Select Committee on Environment, Transport and Regional Affairs Minutes of Evidence

Memorandum by the World's Fair Limited (TF 24)


  The recent millenium funfair on the Mall in London was a great advertisement for what the fairground industry has to offer and attracted nearly two million visitors in four days. It demonstrated that the appeal of such entertainment is widespread and enjoyed by many different age and social groups. The organisers, Big Time Events, were most professional.

  The highlighted quote in Appendix A* illustrates that by the fair occupying the large crowds in London at the time, public order offences were substantially reduced. Many of the events that took place to celebrate the millennium, and indeed those that are held for any other large scale celebrations, often cost local authorities money. Funfairs actually earn local authorities income in the form of rent. The article that constitutes Appendix B* demonstrates how such events can be embraced by local authorities.

  While some individuals may still hold a jaded image of fair, it has to be understood that the people behind them can only invest in new attractions and facilities if they are earning the money to pay for it. As a result, it is only natural that high profile events such as those mentioned will attract the best equipment.


  Obviously not all events share the kudos of that on the Mall. At one time a large proportion of fairs were held in prime town centre locations and have, as those town centres expanded, been forced to the outskirts of town. In the centre of town, everyone can get to the fair, if it is in one corner of the town, then it is only easily accessible to the local population. A bus journey across town will inevitably discourage some from attending. It would obviously be easiest to get there by car, depriving those without cars, usually low-income households, of visiting the fair. To suggest that a site which is only used perhaps once a year for a fair should be saved exclusively for that use when it could be sold to a developer would be unrealistic. However, fairs are an accessible form of entertainment for many people, particularly the young who often "hang about" on the street. Perhaps more thought should be put into the siting of fairs by some local authorities. Appendix C* gives a brief overview of fairs and their heritage.

  One of the busiest fairs in the world, is that at the Munich Oktoberfest in Germany. The site for this event is huge, and is preserved for the fair's use. The same is the case in several other German towns and cities and often the facilities provided are very good (see point 3).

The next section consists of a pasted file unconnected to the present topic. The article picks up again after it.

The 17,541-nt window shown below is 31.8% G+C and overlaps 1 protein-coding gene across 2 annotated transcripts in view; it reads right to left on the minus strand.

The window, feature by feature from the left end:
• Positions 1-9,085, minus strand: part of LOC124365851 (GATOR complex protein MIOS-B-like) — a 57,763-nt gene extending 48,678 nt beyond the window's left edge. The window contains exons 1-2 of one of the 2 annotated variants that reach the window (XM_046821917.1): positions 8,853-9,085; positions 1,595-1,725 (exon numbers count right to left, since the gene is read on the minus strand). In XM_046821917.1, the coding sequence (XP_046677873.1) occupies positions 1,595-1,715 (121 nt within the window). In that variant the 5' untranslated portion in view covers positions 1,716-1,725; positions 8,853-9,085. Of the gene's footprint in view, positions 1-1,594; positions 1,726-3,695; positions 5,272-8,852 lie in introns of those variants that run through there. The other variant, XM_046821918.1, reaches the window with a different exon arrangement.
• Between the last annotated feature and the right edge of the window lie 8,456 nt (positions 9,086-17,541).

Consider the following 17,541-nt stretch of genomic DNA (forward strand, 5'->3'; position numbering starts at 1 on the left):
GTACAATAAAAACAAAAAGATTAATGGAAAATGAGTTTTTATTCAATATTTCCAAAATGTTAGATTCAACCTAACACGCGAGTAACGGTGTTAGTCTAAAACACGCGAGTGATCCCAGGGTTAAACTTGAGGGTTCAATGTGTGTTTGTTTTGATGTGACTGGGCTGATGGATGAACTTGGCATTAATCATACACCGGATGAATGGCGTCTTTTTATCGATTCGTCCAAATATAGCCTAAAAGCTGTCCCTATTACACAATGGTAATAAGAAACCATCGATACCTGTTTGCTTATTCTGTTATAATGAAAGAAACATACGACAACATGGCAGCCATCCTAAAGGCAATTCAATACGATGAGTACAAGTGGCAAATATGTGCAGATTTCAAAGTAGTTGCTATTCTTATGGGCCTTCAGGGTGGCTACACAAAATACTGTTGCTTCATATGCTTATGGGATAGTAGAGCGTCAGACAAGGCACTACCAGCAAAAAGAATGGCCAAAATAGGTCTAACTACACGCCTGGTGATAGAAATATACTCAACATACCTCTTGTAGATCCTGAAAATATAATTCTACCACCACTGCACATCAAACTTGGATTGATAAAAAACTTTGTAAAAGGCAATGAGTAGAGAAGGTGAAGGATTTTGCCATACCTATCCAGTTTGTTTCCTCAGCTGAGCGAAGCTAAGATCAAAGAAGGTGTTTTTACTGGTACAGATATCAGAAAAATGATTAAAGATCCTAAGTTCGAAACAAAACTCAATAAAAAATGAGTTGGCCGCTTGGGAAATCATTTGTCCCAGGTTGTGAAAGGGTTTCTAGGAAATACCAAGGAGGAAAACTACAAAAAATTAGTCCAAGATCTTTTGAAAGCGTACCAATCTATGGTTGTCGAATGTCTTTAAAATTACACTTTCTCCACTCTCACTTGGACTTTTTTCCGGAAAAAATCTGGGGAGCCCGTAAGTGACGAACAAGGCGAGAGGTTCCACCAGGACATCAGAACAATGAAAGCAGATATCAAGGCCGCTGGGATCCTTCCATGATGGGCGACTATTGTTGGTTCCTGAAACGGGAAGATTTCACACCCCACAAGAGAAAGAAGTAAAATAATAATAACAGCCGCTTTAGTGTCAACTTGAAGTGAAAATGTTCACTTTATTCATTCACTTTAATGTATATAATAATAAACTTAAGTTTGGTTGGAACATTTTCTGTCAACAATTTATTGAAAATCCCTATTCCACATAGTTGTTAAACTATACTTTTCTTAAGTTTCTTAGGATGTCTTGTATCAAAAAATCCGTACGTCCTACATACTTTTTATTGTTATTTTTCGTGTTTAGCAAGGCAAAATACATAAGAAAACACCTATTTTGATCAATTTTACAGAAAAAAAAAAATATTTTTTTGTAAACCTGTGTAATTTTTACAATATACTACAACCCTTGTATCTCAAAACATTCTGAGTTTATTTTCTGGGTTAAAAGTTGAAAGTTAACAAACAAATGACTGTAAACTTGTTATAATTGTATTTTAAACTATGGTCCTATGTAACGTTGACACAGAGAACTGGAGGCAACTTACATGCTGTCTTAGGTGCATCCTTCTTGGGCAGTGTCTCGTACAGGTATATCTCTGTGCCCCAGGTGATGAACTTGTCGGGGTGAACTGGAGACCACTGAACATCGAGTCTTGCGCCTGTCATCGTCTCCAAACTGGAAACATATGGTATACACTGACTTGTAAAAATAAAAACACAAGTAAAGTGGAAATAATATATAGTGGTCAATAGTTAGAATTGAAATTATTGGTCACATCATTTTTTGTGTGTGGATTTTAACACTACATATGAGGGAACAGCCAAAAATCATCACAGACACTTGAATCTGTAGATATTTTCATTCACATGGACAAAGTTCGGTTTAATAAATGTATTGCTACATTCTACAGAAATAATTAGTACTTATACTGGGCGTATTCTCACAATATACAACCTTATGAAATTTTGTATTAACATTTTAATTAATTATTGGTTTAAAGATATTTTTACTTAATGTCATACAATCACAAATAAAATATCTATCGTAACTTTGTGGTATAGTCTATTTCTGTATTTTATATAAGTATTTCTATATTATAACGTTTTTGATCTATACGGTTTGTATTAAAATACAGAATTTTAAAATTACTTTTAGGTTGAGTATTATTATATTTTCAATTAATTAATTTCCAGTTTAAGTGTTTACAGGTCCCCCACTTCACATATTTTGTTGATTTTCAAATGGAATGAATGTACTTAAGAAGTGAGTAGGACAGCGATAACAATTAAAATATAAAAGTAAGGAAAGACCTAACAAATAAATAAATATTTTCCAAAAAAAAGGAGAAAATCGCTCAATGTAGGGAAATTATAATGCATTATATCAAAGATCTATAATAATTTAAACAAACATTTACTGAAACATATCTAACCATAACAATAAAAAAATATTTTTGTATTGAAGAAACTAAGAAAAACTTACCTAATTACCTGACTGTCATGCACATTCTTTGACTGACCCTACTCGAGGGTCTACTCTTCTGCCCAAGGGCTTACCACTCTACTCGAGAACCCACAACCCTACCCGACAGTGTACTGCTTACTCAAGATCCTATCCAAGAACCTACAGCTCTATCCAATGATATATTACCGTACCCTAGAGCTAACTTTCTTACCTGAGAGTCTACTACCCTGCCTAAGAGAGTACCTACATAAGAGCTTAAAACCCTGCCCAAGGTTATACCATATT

Showpeople are largely self-sufficient and travel their own living accommodation, livelihood (the rides and attractions) from town to town. They also supply their own power for the rides and their own living quarters via the use of generators. Perhaps the only resource they will need to make use of when arriving at a place is a water supply.

  To refer to my first hand experience of the continental fairground industry, I have observed that fairground sites often have power supplies, water and many other facilities exclusively for the showpeople's use. It seems only reasonable when showpeople pay to use the site. One would not expect to pay rates in a house without receiving any services in return. Although special consideration is made to the local environment as regards noise pollution etc, many town and city centres fairs in this country still require generators (albeit "silent" ones).


Whether any action is needed to ensure that appropriate regard is had to the needs of travelling showpeople within the planning system

  Although local authorities have an obligation to provide sites for travelling showpeople, some are clearly not fully aware of them or wish not to comply (see highlighted section of Appendix D*). Again, land can often be at a premium, but the current provision of winter quarters is not adequate as I have on several occasions witnessed "overflowing" sites with loads being parked on the street outside.

  There have been some positive cases recently (see Appendix D*) in the granting of new sites. However, to turn a piece of land into a showmen's yard requires a lot less work than building a new housing estate, so the amount of effort required in obtaining planning permission for use as a yard seems unjustified.

  *Evidence not printed. All appendices are sourced from the World's Fair newspaper.

Owen Ralph
Journalist, World's Fair

February 2000

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